Nickelback is from Hanna, Alberta. But I only discovered that when I made the road trip. It was the tale of the ancient roundhouse that piqued my interest. Darryl was hanging art in my office in Medicine Hat and we got to talking. Having recently moved, he wistfully recalled life in Hanna, his hometown. “It has the last remaining rural roundhouse in the west,” he told me proudly. I love old architecture and abandoned buildings, so I convinced a friend that we had to go and see this historic structure. On the first spring day, we hit to road to see what this slice of Canadiana had to offer.
Say Alberta and most people think of oil or cattle. I think of trains. The construction of the railroad was integral to settling the west and uniting the county. Most western cities and towns owe their existence to the railroad – so much so in the case of Hanna that the town was named after the railroad executive, David Blythe Hanna.
Hanna was an important enough stop on the CN line that a roundhouse was constructed. When engines were in need of repair or service, crews placed the cars on turntables, which allowed them to be driven into the large circular or semicircular structure built around them. Hence the name ‘roundhouse’.
Travelling by back roads, we passed through some rolling countryside. But as we reached Hanna, the topography dramatically changed. Hanna is flat. Prairie flat. You can see out for miles across the prairie grasses. Leaving the highway, we passed a Welcome to Hanna sign, which paid tribute to its most famous citizens. A stampede ground lies at the outskirts and next to it is a lovely little pioneer village, which we explored though the buildings were closed until the Victoria Day weekend. I am a sucker for pioneer villages and this one is a gem.
Hanna itself is extremely small. Around 2,500 inhabitants give or take. We drove up to the roundhouse, which is in a field a little outside of town. Proudly standing there in all its ‘not yet restored’ glory, I can only imagine that this must have been a pretty impressive building at one time. Built in 1913 by Canadian Northern Railroad, now there was a tree overshadowing the turntable and the tracks just disappear into the vanishing point on the horizon. Old railroad ties were stacked at one end.
I had some friends from university who in summer went out to work on the CPR laying track. They would have to get up at 2 or 3 a.m. and work until around noon when the steel, heated by the sun, could no longer be handled. Isolated and physically grueling, it was not for the faint of heart. They really looked forward to heading into town on their days off. No doubt the railway crew shared this feeling when they arrived in Hanna. Railway men would get off and stay in nearby hotels, which you can still see from the site.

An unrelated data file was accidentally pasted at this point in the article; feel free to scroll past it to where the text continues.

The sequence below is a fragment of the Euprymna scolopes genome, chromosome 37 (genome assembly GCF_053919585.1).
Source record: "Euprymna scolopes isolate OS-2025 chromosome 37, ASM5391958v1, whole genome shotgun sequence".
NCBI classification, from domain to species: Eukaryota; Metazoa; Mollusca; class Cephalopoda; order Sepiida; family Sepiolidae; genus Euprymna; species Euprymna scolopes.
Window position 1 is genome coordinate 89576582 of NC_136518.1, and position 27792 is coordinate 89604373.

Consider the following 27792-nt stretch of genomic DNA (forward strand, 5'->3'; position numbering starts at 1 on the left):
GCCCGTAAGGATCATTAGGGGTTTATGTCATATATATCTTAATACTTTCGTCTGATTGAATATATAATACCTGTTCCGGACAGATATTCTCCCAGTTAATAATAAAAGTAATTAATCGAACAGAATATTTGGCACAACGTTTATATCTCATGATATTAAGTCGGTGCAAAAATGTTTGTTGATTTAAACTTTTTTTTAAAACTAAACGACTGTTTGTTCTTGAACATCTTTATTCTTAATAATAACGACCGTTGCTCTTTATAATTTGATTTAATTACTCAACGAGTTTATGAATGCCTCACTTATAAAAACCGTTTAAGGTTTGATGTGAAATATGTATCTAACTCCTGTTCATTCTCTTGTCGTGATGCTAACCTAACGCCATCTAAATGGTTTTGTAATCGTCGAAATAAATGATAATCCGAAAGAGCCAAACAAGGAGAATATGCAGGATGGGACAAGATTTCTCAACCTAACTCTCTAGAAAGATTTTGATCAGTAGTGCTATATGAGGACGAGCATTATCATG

We approached the building and entered through one of the large doors. The vast interior space is like a cathedral for the age of the railroad. There is a hall for locomotive bays for 10 engines and a large room on the other side that now had a few picnic tables.
When construction on the roundhouse began in June 1913, hundreds of men arrived in town to work on ballasting the track. They must have worked fast – the fall harvest was shipped out by rail. By November 13 the first passenger train from the east arrived and the local newspaper reported that almost everyone in Hanna went to the station to welcome it. The paper also noted a short four months later that the stagecoach had completed its final trip into town.
Though one wing has been demolished, miraculously most of the building is still standing. Over the years, various uses have been found for it, including as a Greyhound Bus Depot and a place to sell livestock. Now, a team of dedicated and passionate train loving volunteers and local boosters are trying to turn this into a viable cultural, educational, and party space. At 9500 sq. ft., you could throw one hell of a party.
“We have a lot on the go,” Sandra Beaudoin, President and Founder of the Hanna Roundhouse Society informed me when I reached out to her. The roundhouse received provincial historic designation in 2015, an important first step. Especially considering that its sister roundhouse in Biggar, Saskatchewan was torn down last year over the objection of preservationists. “A significant long-term objective for us is to get the turntable functional.” In the meantime the Society is hoping to have heritage work done on the main buildings, including much needed roof repair, work on the original windows and doors, and, importantly, securing it from vandals and robbers whose presence is an ongoing problem. The site itself is almost nine acres in size so this is no small undertaking. Money will have to be raised. Lots of it. “We are in the process of getting our information package together for investors to help us with the restoration”. Who knows maybe the hometown heros will do a fundraising concert – how ‘bout it Nickelback?
Having stood for over 100 years, it’s hard to imagine what this weather beaten prairie edifice will look like 100 years hence. As an important part of our architectural legacy, I’m keeping my fingers crossed that Sandra and her Society will find a vibrant new use that pays tribute to the roundhouse’s historic past. For more information about visiting, special events or donating, visit the Hanna Roundhouse Society website or their Facebook page.